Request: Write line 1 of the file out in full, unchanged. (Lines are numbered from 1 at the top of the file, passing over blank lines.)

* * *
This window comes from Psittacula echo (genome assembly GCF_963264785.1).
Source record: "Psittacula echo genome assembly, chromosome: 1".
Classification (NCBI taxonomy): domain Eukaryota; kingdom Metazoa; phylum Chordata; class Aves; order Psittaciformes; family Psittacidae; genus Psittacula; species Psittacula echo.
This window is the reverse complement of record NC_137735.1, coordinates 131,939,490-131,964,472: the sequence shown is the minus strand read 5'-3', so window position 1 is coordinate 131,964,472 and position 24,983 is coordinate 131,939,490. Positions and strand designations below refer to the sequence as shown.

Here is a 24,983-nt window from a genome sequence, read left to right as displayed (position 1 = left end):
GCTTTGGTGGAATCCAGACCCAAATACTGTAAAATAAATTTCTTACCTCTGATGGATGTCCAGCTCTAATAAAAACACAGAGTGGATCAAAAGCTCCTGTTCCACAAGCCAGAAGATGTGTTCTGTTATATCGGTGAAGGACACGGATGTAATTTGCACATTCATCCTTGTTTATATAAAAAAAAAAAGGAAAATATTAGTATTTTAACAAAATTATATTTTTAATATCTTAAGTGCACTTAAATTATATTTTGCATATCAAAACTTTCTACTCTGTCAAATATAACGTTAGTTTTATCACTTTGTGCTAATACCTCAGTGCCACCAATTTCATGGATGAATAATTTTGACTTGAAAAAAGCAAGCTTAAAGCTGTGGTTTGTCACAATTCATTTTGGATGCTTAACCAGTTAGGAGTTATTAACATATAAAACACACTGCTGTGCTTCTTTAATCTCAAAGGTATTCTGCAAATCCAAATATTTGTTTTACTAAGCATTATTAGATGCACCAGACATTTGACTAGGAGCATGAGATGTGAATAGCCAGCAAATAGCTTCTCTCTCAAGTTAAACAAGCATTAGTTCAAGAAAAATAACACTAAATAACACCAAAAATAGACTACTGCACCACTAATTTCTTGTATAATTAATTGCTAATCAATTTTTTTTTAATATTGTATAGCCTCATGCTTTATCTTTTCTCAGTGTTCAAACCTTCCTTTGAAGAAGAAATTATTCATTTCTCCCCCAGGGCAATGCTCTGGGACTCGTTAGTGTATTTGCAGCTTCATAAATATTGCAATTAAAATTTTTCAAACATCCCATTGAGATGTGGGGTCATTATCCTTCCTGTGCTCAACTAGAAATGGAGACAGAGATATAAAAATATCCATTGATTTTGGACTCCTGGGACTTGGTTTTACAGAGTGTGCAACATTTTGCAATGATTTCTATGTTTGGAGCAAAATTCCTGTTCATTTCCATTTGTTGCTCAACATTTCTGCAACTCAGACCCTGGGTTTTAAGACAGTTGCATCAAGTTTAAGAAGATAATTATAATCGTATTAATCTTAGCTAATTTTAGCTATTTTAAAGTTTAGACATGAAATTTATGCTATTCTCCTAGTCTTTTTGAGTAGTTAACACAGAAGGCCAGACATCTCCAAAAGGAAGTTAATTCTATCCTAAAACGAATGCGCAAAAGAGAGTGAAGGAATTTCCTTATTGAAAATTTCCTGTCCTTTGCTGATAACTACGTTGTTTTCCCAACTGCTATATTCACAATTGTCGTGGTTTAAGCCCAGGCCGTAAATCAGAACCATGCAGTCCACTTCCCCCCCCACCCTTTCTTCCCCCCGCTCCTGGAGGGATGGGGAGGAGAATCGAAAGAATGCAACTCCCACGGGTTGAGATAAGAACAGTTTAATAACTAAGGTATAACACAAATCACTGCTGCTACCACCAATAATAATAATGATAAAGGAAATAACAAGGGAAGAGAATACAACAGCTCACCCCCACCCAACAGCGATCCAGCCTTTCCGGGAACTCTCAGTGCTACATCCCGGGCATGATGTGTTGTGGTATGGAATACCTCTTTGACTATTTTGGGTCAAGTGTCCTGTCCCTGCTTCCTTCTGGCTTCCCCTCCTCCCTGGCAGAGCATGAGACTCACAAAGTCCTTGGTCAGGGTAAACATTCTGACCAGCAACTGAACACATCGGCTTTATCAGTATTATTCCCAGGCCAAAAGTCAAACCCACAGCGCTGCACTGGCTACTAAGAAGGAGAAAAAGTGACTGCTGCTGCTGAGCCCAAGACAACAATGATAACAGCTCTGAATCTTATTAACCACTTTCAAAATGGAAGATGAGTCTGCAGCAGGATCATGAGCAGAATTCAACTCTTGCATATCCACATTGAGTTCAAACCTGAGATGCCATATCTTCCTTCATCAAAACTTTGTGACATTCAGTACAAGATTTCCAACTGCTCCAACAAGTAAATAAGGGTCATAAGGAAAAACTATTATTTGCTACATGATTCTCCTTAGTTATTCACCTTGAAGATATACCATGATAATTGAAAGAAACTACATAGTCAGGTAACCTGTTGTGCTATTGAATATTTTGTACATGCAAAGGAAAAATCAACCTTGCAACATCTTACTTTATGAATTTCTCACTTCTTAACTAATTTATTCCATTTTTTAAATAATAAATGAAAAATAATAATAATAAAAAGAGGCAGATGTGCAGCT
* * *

This window comes from Psittacula echo (genome assembly GCF_963264785.1).